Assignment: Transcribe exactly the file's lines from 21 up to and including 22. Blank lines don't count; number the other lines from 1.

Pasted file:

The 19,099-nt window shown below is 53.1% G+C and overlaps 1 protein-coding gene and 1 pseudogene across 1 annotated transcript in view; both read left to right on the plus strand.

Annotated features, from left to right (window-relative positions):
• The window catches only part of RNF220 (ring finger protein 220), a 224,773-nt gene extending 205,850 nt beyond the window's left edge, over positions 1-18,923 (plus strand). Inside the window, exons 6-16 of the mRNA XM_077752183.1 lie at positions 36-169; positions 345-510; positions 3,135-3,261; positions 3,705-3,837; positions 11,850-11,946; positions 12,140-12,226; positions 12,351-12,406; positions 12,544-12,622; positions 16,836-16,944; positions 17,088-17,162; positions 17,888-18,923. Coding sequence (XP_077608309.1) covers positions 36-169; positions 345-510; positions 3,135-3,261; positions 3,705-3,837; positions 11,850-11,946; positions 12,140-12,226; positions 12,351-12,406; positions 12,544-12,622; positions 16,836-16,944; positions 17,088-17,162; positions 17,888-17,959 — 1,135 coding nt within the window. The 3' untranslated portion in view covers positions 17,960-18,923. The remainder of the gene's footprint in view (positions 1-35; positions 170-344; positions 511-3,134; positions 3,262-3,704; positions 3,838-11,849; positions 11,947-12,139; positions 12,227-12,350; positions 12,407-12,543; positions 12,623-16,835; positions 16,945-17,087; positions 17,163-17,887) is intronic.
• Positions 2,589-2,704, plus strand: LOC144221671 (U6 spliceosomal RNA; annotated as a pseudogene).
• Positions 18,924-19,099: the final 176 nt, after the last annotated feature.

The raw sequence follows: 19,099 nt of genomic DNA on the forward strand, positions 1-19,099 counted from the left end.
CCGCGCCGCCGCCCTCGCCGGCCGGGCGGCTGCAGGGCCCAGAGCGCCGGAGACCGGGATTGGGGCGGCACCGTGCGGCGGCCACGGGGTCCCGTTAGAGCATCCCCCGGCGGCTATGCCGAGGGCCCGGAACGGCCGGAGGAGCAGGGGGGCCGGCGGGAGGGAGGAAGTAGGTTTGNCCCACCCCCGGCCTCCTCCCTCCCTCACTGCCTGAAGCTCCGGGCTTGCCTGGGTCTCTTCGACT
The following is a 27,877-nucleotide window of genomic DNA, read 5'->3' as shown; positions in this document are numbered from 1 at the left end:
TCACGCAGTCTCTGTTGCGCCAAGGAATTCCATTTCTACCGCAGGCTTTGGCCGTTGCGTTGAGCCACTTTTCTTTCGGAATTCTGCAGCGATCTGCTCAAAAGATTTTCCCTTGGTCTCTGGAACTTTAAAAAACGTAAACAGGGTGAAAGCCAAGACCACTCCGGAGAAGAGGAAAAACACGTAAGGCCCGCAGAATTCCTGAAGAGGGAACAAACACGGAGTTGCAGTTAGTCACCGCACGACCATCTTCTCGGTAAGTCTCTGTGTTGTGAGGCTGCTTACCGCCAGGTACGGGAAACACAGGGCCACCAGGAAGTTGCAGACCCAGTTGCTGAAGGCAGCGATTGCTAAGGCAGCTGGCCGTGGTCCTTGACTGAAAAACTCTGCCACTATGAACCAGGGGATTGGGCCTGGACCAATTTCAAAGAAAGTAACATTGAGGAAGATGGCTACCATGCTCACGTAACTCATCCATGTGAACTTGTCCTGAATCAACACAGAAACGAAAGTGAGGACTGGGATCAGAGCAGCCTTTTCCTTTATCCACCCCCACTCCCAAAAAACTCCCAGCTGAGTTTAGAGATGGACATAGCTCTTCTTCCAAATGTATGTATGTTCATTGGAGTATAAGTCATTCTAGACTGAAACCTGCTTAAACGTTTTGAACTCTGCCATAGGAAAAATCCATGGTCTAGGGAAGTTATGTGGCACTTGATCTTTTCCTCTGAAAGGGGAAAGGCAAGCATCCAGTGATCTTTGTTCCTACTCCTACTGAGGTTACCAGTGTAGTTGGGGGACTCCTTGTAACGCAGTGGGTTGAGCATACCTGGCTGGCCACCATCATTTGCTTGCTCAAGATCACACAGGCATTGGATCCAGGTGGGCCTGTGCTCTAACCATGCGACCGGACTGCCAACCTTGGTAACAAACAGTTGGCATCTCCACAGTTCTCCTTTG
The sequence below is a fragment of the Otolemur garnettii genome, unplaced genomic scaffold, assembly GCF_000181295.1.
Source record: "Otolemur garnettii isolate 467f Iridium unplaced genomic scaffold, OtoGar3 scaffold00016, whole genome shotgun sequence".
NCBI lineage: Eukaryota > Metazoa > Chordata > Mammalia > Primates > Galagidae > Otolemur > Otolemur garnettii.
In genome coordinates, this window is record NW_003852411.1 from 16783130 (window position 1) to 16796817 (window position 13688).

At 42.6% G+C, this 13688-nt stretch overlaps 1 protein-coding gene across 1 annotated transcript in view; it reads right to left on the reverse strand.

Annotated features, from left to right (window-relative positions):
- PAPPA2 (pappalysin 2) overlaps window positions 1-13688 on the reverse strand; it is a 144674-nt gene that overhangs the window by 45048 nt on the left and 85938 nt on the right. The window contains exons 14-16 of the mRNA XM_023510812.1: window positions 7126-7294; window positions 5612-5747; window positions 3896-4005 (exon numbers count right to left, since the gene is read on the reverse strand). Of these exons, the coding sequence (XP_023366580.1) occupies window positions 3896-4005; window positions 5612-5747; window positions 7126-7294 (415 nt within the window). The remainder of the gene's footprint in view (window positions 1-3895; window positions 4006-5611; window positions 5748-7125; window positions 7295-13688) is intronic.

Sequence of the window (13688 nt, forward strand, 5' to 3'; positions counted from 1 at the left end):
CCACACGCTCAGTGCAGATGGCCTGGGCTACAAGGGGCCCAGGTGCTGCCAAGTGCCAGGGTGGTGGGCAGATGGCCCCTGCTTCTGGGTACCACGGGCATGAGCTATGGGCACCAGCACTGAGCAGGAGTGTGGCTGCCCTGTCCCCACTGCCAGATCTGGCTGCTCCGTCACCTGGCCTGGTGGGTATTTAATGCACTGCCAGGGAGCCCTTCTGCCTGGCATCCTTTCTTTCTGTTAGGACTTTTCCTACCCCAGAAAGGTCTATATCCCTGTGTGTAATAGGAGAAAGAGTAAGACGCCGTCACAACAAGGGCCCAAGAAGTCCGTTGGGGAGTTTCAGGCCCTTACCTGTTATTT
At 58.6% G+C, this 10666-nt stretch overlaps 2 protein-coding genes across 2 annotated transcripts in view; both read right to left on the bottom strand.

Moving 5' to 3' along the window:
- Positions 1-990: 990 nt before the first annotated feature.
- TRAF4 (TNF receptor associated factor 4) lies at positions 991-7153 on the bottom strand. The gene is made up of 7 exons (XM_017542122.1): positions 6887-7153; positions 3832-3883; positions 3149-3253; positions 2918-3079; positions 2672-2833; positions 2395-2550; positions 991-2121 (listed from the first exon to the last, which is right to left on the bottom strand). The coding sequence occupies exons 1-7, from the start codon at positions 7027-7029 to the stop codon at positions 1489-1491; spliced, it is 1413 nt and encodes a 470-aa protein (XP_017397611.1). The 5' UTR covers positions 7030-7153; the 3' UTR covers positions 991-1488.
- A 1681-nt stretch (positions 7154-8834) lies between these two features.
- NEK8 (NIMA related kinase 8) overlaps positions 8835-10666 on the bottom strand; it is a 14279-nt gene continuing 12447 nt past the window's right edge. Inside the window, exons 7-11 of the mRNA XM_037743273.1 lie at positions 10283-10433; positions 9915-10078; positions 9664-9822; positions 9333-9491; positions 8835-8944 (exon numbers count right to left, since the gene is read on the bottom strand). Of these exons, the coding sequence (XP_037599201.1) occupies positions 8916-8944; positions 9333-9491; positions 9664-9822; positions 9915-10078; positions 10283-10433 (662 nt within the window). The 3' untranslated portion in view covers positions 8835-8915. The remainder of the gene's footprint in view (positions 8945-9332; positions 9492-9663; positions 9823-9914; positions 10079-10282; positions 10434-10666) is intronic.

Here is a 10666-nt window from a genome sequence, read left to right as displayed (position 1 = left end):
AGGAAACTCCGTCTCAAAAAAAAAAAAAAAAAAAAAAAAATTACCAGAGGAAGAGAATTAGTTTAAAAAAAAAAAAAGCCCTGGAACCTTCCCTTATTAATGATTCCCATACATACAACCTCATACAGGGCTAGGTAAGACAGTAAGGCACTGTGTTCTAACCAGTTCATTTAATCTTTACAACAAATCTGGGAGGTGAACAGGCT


- Positions 1-990: 990 nt before the first annotated feature.
- TRAF4 (TNF receptor associated factor 4) lies at positions 991-7153 on the bottom strand. The gene is made up of 7 exons (XM_017542122.1): positions 6887-7153; positions 3832-3883; positions 3149-3253; positions 2918-3079; positions 2672-2833; positions 2395-2550; positions 991-2121 (listed from the first exon to the last, which is right to left on the bottom strand). The coding sequence occupies exons 1-7, from the start codon at positions 7027-7029 to the stop codon at positions 1489-1491; spliced, it is 1413 nt and encodes a 470-aa protein (XP_017397611.1). The 5' UTR covers positions 7030-7153; the 3' UTR covers positions 991-1488.